Around 350 young people saw a performance of the tales by five Glasgow schools with a senior pupil from Lourdes Secondary being the compere, in the City Chambers.
A children’s summer school for dance and stand up comedy has been a brilliant success. Run by Blaze Dance Academy in Dance HQ’s studios at Glasgow Green’s famous Templeton Carpet Factory building, the eight young performers confidently showed what they’d learned at this week’s sessions.
Aged around 9, they cracked jokes, performed comedy sketches of their own devising and danced with discipline and good energy.
Said comedy tutor Mark Robertson: ‘There was talent in every single one of them. We guided and pushed but the ideas came from them through a little brainstorming.’
Blaze founder Susan Elena said: ‘I learned things from them and I’ve been running dance schools for ten years! Their abilities and ideas far outweighed anything we expected.’
Said Marcus Hyka (9): ‘The teachers were really fun and cool. This was great to do and I’ve made lots of friends.’ His Mum Lesley commented: ‘He really enjoyed the sessions. He was nervous at first but this has boosted his confiedence.’
Added Anne Lawson (9): ‘I really enjoyed myself and liked the experience of learning to dance. One of the best things was just making friends.’
The Blaze Dance Academy is having a free enrolment day on Saturday 20 August from 12 noon till 4pm when youngsters from three upwards can join the autumn classes. There will be a choice of ballet, tap, modern, street and contemporary dance. Students can also aim for the Intermediate 2 SQA certificate as the Academy now has accreditation to teach to that level.
Susan Elana said after the summer school’s performance: ‘It is an surprising fact but more people dance in Scotland than play football.’ And the Blaze Dance Academy aims to add to their number.
See their website: www.blazedance.co.uk. The young performers were: Marsha Cates, Ellie Dickson, Marcus Hyka, Anne Lawson, Alex Mc Donach, Andrew McDonach, Euan McDonach and Lewis Webster.
Glasgow Museum’s World Cultures Day
Glasgow Museum’s Resource Centre
200 Woodhead Rd
Saturday 16th October from 10am – 5pm
The day is to celebrate the handover of the Commonwealth Games flag from Delhi to Glasgow. Classic Indian Dance or Ghanaian Folk Dance lessons are available, however advanced booking is advisable.
For more information call: GMRC on 0141 276 9300 or email GMRCbookings@glasgowlife.org.uk
Scottish Ballet has taken up residence in their brand new headquarters at the Tramway in Pollokshields on the Southside. The LOCAL NEWS GLASGOW had a preview in advance of the company’s Ruby Anniversary season and Doors Open day.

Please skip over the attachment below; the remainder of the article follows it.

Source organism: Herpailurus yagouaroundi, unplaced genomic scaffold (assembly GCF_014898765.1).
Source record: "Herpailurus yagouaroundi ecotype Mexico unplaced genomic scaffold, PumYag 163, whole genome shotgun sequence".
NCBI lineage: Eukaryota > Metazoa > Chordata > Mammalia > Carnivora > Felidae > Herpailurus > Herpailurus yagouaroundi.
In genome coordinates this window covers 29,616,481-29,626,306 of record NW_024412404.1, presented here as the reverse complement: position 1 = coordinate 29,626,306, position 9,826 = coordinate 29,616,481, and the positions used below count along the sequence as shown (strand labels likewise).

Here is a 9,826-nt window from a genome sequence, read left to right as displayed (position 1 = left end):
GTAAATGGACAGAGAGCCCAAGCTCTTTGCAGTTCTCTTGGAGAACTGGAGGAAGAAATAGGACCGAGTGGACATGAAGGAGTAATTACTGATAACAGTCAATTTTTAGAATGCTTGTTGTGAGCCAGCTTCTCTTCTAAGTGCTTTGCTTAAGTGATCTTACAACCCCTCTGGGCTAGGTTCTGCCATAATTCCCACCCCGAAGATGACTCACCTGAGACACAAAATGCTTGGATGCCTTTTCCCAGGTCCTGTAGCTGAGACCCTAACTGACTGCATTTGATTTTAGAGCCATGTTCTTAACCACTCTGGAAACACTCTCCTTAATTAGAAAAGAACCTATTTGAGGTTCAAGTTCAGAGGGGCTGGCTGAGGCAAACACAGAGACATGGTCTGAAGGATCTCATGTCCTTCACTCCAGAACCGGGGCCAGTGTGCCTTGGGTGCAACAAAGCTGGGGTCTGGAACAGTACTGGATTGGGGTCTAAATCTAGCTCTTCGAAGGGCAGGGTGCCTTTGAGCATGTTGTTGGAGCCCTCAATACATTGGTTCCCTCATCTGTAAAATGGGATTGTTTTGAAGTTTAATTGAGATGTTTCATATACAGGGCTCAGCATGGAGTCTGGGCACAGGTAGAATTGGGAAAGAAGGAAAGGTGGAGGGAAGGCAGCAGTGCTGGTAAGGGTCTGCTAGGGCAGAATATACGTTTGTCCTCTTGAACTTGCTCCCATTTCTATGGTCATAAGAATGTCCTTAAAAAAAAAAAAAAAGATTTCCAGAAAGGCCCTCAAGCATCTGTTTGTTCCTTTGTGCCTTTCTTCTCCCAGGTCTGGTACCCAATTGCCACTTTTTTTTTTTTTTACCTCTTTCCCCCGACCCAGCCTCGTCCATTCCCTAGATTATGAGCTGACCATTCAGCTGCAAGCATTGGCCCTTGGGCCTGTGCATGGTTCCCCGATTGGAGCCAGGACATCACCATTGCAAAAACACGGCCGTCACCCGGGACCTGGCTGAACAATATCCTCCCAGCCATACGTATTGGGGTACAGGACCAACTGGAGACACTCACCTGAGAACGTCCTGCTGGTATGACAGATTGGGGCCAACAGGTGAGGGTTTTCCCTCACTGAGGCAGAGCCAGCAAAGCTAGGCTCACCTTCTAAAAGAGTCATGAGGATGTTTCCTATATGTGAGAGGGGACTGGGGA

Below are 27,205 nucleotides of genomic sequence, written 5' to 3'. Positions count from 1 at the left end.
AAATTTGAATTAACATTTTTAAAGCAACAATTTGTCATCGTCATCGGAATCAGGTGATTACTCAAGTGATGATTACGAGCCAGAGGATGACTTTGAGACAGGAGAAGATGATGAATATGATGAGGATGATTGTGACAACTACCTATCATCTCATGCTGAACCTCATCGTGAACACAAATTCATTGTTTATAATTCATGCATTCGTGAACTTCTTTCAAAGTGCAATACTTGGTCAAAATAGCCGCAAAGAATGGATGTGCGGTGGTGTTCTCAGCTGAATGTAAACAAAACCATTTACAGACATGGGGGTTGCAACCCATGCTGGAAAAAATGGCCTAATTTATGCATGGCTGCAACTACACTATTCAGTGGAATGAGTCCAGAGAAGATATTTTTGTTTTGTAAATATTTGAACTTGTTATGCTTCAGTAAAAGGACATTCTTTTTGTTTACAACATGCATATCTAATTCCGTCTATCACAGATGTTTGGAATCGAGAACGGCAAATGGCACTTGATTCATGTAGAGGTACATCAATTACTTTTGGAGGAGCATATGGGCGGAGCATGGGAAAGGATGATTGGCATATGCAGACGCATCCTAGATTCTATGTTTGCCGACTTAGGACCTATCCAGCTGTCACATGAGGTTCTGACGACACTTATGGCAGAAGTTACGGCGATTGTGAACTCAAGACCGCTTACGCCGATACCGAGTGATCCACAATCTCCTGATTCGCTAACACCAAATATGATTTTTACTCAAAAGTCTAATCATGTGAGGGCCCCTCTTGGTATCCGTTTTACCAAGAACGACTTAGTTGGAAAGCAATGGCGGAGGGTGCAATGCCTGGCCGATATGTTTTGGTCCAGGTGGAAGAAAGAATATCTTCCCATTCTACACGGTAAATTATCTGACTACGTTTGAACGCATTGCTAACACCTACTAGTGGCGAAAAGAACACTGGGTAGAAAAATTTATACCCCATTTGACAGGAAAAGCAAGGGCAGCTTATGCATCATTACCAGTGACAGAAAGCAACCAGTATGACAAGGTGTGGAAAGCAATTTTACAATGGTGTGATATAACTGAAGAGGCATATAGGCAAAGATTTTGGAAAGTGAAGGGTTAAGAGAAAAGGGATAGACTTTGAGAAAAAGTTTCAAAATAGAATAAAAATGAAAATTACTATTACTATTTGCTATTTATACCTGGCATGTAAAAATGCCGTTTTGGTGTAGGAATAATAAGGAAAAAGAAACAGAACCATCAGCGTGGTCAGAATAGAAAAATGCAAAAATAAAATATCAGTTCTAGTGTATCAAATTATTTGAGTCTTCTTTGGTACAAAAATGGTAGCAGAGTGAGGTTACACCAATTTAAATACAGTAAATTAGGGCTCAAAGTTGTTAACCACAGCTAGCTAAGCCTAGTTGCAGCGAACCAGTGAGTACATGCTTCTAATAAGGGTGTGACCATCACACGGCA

Costing £11 million, the building incorporates B listed tramway stables accommodation dating back to 1893 as well as the 21st century, eco friendly, specially designed core studios and offices overlooking Pollokshaws Road and the railway line.
The company and friends raised £5 million of the total themselves. Two sales of costumes brought in £100,000 alone.
Sharing the Albert Drive entrance with Tramway and the Hidden Garden, Scottish Ballet is settling happily into their new home. Once inside the common foyer – where trams once were garaged – access to the Ballet’s HQ is via a stairway or a lift from the busy common meeting space.
‘There is something special here,’ said Cindy Sughrue, Chief Executive and Executive Producer of Scottish Ballet. ‘In the West End, where we were before, we didn’t feel a part of the community. But we do here.’ The café in the central foyer has even devised a ‘dancer’s special’ menu. That has become a hub for everyone connected to the company and gives them a chance to meet, mix and mingle with others working in or visiting the Tramway and the Hidden Garden which is behind it.
Architect Clive Albert of Malcolm Fraser which won the competition to design Scottish Ballet’s building, is clearly delighted with the outcome of his company’s work. ‘This is not a public building. It is working space for the company. It is backstage, education, creative space.’ With a tight rein on finance, many simple elements have been incorporated to keep running costs down. Biggest expense was Douglas Fir which was used to clad the heart of the building which is a big communal lounge area leading off to the green room, wardrobe, offices and upstairs to major studios and fitness suites and break-out spaces.
At key points, huge windows allow the passer-by to see at a glance what is happening inside the scenery production and transport department below or one of the studios above.
Because of the cross flow of people through the warm, wood panelled core, one company worker said they’d spoken to more co-workers in the first two days in the new building than they’d done in the previous two years in the old West Princes Street premises.